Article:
“[The exhibition] gives you a sense of the brutality with which these people have been treated,” Dunn said.
Zhang Kunlun, an artist and former prisoner of the Chinese communist regime, gathered artists affected by the persecutions to create work displaying the true stories of people in China, Dunn said.
The purpose of the exhibition is connected to the human rights movement of religious, spiritual and political dissidents in China, Dunn said.
Many artists are featured in the “Zhen Shan Ren International Art Exhibition” displayed at the Ohio Union from Oct. 30 to Nov. 1. Credit: Mackenzie Shanklin | For The Lantern
Weixing Wang, the artist responsible for the oil painting, “Why?” is one of the many artists featured in the “Zhen Shan Ren International Art Exhibition” displayed at the Ohio Union from Wednesday to Friday.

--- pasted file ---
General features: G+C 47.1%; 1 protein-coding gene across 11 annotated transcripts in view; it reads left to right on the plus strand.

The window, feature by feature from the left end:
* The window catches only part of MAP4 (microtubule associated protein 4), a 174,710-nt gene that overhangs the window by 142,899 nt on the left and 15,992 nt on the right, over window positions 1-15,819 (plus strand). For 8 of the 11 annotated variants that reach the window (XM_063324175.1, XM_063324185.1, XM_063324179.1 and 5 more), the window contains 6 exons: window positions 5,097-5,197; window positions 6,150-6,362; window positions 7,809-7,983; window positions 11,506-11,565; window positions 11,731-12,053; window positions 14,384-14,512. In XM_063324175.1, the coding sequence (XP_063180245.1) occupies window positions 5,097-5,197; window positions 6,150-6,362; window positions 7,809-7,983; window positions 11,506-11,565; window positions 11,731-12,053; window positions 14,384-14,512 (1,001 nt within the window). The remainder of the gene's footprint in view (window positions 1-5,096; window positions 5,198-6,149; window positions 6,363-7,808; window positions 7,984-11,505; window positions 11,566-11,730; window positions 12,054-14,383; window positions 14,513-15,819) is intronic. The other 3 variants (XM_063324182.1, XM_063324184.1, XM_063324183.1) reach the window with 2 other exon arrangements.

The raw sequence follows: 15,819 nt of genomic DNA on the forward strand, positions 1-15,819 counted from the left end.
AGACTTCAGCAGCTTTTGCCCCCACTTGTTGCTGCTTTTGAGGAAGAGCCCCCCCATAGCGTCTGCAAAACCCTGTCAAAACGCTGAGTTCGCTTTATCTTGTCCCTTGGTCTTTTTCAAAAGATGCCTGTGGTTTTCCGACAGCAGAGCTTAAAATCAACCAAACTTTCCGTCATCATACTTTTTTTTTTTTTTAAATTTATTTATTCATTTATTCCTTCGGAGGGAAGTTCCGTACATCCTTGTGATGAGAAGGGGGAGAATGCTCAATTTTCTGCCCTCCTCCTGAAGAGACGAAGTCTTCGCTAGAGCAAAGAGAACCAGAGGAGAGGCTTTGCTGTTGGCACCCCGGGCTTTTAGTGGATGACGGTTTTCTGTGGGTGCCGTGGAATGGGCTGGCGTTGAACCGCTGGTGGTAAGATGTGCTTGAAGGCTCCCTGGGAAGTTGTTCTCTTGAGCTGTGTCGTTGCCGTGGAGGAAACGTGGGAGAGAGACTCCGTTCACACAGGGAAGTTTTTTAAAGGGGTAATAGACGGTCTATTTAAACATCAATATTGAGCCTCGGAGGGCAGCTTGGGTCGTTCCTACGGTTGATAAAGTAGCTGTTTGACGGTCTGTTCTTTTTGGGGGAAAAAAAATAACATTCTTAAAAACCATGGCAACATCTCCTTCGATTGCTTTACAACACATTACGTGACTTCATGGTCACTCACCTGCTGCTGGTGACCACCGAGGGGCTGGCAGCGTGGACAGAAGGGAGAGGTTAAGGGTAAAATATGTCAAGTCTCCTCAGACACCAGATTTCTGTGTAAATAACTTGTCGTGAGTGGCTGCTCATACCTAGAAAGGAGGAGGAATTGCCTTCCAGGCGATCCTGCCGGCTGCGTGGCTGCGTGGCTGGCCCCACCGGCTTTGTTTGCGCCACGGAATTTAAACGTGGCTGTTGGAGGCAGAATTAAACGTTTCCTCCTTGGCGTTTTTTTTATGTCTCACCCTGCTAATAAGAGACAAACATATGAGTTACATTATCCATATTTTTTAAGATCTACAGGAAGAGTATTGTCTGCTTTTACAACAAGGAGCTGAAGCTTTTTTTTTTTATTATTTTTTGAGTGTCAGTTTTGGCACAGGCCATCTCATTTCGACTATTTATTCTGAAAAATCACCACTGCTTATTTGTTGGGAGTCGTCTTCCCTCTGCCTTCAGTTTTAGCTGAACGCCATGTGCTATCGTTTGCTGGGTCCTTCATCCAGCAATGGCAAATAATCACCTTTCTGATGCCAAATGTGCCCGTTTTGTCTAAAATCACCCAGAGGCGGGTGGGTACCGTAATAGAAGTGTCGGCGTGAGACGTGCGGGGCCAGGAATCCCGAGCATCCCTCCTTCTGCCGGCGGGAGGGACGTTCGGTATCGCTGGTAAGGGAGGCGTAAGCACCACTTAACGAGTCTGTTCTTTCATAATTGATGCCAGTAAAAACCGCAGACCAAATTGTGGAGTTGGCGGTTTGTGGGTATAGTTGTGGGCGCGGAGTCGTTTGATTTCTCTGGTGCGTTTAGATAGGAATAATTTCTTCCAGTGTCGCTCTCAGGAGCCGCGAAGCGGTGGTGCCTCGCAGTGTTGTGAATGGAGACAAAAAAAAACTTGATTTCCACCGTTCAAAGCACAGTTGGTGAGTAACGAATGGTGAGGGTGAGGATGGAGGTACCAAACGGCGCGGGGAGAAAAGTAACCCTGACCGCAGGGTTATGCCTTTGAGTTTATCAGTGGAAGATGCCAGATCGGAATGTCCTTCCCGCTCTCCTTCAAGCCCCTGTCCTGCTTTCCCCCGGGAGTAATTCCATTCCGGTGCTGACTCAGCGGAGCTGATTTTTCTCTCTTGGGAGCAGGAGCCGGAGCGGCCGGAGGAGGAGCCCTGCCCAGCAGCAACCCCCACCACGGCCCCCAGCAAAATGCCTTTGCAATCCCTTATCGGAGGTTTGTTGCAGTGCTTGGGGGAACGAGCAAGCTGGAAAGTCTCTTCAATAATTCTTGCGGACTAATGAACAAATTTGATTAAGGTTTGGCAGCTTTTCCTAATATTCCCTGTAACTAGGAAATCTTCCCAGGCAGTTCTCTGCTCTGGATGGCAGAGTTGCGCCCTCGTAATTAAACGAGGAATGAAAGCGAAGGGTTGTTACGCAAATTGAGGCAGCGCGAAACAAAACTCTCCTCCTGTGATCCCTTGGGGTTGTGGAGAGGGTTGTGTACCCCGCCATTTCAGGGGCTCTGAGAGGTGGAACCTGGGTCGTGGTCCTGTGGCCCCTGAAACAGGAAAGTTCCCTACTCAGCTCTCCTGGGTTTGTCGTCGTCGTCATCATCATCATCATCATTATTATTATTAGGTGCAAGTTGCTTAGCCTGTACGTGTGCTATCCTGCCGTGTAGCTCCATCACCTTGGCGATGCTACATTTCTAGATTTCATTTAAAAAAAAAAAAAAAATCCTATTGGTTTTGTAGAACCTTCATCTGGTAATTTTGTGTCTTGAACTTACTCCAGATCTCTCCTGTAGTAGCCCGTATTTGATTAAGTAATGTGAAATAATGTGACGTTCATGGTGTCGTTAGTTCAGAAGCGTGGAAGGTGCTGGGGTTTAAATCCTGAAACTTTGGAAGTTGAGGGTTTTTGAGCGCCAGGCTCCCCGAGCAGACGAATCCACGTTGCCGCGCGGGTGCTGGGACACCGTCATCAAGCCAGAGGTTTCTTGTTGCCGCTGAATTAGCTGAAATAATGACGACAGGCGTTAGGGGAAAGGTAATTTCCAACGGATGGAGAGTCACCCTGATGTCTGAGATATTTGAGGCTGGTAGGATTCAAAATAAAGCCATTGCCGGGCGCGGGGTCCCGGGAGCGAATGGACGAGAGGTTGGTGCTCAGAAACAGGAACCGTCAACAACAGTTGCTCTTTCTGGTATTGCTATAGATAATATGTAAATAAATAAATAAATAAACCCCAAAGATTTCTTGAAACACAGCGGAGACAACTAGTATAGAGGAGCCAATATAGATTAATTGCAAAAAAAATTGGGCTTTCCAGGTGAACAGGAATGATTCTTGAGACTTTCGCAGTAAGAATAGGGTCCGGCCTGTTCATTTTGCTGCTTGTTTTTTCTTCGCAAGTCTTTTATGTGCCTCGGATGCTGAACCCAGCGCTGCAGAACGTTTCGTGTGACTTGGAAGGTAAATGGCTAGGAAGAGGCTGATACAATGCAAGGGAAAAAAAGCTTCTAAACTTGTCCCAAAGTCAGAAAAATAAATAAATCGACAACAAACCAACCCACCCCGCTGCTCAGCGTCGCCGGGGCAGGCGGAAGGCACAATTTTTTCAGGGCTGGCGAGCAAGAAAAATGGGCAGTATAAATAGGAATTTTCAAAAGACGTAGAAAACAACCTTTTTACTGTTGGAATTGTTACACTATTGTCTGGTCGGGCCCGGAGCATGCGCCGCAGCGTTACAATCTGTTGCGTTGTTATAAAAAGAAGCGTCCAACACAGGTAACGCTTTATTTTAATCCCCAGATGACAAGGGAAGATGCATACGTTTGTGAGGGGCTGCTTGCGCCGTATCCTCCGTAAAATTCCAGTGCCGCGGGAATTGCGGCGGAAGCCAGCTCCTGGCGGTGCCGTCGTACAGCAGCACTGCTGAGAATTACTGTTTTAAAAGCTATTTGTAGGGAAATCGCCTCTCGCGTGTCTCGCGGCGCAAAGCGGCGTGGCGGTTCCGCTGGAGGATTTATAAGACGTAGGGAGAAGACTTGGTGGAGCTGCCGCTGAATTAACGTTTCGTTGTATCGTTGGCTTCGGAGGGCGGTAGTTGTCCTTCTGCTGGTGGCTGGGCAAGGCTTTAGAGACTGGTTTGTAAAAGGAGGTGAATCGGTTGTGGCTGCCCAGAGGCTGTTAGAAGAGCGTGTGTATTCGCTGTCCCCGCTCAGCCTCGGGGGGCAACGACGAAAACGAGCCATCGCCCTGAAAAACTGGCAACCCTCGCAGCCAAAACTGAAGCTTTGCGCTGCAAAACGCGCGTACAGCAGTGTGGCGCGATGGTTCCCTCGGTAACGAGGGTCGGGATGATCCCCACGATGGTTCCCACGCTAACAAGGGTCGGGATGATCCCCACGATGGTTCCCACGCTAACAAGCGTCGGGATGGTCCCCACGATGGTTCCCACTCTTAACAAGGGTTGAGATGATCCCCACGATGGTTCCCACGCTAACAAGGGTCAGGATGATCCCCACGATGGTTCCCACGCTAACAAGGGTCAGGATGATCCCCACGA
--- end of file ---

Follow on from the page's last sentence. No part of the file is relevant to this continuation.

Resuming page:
All of the artists showcased in the exhibition practice Falun Dafa, also known as Falun Gong — a spiritual and self-cultivation practice — Gary Sung, a first-year in electrical engineering and president of the Falun Dafa Practice Group, said. The student organization, Falun Dafa Practice Group, is presenting the exhibition.
A small boy looks through jail bars with blood splattered across his white-and-blue striped shirt. He has a solemn look on his face as he stands grasping the bars. The boy’s mother lays on the floor behind him in a pool of blood constrained by chains around her feet.
The Falun Dafa Buddhist revival movement started in China at the end of the 20th century and was banned in 1999, Lucia Dunn, adviser of the Falun Dafa Practice Group, said. Brutal and violent persecutions followed thereafter, placing citizens in prison camps when the movement became too large, Dunn said.